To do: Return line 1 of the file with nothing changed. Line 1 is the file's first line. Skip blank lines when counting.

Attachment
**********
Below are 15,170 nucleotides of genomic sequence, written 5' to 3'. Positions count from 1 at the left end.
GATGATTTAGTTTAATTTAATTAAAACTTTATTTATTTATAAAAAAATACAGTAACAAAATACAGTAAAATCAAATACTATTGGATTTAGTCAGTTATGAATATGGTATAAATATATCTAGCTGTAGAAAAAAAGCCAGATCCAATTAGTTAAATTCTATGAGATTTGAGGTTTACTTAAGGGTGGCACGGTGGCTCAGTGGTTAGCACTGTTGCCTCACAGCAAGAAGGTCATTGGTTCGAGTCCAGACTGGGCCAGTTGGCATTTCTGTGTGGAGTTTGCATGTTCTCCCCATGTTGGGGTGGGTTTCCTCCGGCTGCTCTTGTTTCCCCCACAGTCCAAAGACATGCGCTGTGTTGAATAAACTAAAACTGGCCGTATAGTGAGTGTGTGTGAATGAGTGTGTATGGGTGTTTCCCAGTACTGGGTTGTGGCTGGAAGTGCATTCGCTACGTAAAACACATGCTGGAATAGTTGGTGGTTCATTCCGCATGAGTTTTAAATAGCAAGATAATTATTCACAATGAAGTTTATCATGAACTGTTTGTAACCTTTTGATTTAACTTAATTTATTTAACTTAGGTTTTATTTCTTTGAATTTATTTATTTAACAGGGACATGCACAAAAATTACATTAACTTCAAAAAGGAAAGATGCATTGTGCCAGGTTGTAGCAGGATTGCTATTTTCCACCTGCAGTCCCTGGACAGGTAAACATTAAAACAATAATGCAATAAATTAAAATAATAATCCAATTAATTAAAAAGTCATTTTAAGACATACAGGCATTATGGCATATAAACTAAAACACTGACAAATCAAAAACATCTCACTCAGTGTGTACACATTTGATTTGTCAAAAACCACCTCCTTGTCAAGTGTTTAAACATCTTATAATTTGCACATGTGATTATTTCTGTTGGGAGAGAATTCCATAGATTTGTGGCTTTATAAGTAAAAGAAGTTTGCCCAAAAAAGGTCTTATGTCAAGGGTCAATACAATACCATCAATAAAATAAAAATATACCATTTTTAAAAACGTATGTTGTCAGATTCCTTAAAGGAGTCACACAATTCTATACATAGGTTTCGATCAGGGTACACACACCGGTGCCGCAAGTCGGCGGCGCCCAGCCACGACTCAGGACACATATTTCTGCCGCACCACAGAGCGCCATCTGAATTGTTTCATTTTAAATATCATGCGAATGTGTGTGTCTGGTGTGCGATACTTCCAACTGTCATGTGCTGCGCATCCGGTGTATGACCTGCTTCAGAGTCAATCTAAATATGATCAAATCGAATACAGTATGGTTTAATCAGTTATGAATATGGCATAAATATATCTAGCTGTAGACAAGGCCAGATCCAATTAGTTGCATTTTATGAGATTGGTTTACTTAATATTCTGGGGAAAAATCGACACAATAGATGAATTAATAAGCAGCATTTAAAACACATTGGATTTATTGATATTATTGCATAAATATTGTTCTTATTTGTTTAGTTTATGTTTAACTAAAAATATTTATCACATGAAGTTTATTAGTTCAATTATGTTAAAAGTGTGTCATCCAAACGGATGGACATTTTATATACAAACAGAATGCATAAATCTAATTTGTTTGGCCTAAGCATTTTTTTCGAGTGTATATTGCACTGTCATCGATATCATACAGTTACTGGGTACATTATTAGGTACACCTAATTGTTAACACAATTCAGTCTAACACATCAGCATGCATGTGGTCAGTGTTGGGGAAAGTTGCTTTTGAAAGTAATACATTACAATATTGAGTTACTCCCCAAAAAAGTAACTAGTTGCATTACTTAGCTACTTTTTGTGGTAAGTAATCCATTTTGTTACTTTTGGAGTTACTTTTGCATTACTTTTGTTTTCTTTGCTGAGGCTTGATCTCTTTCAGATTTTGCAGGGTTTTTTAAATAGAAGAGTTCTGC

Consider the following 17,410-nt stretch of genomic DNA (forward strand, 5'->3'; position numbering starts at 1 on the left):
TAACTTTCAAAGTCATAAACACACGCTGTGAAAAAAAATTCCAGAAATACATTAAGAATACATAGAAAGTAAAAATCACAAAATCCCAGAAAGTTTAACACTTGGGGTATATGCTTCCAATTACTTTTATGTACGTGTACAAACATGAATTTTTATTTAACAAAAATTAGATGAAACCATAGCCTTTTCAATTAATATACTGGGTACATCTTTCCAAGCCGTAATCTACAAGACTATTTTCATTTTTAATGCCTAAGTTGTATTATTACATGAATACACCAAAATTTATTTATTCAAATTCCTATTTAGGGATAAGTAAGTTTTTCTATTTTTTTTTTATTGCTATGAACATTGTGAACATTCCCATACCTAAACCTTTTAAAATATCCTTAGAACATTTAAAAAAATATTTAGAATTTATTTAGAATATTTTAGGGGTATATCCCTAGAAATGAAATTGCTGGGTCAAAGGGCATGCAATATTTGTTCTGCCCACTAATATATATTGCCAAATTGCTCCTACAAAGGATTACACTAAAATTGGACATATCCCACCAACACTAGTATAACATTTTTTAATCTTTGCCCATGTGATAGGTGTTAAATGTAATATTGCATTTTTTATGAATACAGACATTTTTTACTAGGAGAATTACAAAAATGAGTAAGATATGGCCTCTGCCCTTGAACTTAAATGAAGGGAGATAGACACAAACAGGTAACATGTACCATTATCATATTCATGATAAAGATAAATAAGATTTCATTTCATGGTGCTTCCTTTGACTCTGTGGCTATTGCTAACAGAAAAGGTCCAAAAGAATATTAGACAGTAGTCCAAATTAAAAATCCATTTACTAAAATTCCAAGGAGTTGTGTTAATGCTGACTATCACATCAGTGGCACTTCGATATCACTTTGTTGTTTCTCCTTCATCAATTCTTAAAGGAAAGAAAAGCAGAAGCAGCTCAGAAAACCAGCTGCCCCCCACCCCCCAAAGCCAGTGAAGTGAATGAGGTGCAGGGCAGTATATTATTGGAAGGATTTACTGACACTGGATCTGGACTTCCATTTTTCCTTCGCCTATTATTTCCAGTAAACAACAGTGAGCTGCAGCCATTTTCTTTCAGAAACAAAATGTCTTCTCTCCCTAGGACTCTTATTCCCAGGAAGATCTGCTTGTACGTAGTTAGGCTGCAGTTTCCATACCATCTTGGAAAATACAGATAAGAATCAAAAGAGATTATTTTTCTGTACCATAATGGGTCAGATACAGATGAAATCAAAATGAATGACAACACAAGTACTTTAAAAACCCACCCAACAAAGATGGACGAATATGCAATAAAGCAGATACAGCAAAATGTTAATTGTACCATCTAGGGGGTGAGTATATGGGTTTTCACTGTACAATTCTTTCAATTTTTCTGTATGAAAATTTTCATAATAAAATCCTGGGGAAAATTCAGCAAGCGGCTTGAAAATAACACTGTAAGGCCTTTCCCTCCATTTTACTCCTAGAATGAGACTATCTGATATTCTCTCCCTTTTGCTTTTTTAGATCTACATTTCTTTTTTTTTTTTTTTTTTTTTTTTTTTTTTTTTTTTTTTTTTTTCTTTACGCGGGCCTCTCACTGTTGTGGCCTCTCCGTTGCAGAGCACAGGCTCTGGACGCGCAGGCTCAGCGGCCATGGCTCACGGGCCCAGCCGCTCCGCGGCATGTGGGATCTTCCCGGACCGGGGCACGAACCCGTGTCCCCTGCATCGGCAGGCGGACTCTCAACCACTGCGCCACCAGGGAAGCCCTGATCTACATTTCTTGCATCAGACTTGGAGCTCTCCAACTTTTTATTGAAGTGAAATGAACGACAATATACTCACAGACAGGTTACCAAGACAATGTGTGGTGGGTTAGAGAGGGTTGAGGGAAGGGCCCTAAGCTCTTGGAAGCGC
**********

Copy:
Below are 15,170 nucleotides of genomic sequence, written 5' to 3'. Positions count from 1 at the left end.